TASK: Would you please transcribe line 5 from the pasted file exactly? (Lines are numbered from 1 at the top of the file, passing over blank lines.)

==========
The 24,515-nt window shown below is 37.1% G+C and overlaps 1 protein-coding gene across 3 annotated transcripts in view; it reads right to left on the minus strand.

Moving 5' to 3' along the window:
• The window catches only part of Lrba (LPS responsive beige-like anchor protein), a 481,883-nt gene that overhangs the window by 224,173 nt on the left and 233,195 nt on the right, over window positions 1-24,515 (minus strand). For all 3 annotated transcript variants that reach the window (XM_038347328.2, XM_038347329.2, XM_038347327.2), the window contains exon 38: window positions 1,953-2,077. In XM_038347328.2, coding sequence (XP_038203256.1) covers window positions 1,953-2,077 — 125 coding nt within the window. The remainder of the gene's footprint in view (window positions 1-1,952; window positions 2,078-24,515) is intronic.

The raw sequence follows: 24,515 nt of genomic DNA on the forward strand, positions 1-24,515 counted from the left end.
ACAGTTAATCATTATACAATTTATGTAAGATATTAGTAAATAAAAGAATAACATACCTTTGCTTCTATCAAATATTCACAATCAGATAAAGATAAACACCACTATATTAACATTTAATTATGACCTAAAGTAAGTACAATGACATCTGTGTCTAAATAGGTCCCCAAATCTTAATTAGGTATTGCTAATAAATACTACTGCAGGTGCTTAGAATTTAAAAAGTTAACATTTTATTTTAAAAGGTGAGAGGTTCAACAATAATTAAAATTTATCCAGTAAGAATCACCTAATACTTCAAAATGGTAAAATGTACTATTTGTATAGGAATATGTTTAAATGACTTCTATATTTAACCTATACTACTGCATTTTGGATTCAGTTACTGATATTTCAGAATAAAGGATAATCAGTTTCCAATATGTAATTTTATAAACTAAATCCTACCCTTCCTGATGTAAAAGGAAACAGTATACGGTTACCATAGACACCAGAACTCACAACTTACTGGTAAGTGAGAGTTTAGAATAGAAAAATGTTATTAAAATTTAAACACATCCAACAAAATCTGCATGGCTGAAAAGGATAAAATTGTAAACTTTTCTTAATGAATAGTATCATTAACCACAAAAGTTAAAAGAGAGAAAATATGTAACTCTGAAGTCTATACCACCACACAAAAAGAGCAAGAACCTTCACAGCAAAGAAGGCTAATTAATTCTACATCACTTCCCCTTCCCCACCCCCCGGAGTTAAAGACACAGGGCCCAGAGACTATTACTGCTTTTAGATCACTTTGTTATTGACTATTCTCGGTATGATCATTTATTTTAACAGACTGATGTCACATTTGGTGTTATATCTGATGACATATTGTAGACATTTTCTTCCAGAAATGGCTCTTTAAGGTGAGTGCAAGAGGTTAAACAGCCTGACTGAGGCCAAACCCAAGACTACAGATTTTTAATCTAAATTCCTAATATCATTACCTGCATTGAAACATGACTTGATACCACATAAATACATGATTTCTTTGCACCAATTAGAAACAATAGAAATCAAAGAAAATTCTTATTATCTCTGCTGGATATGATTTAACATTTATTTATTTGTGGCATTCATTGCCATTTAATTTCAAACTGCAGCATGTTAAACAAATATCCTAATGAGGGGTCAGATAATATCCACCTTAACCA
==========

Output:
ACAGTTAATCATTATACAATTTATGTAAGATATTAGTAAATAAAAGAATAACATACCTTTGCTTCTATCAAATATTCACAATCAGATAAAGATAAACACCACTATATTAACATTTAATTATGACCTAAAGTAAGTACAATGACATCTGTGTCTAAATAGGTCCCCAAATCTTAATTAGGTATTGCTAATAAATACTACTGCAGGTGCTTAGAATTTAAAAAGTTAACATTTTATTTTAAAAGGTGAGAGGTTCAACAATAATTAAAATTTATCCAGTAAGAATCACCTAATACTTCAAAATGGTAAAATGTACTATTTGTATAGGAATATGTTTAAATGACTTCTATATTTAACCTATACTACTGCATTTTGGATTCAGTTACTGATATTTCAGAATAAAGGATAATCAGTTTCCAATATGTAATTTTATAAACTAAATCCTACCCTTCCTGATGTAAAAGGAAACAGTATACGGTTACCATAGACACCAGAACTCACAACTTACTGGTAAGTGAGAGTTTAGAATAGAAAAATGTTATTAAAATTTAAACACATCCAACAAAATCTGCATGGCTGAAAAGGATAAAATTGTAAACTTTTCTTAATGAATAGTATCATTAACCACAAAAGTTAAAAGAGAGAAAATATGTAACTCTGAAGTCTATACCACCACACAAAAAGAGCAAGAACCTTCACAGCAAAGAAGGCTAATTAATTCTACATCACTTCCCCTTCCCCACCCCCCGGAGTTAAAGACACAGGGCCCAGAGACTATTACTGCTTTTAGATCACTTTGTTATTGACTATTCTCGGTATGATCATTTATTTTAACAGACTGATGTCACATTTGGTGTTATATCTGATGACATATTGTAGACATTTTCTTCCAGAAATGGCTCTTTAAGGTGAGTGCAAGAGGTTAAACAGCCTGACTGAGGCCAAACCCAAGACTACAGATTTTTAATCTAAATTCCTAATATCATTACCTGCATTGAAACATGACTTGATACCACATAAATACATGATTTCTTTGCACCAATTAGAAACAATAGAAATCAAAGAAAATTCTTATTATCTCTGCTGGATATGATTTAACATTTATTTATTTGTGGCATTCATTGCCATTTAATTTCAAACTGCAGCATGTTAAACAAATATCCTAATGAGGGGTCAGATAATATCCACCTTAACCA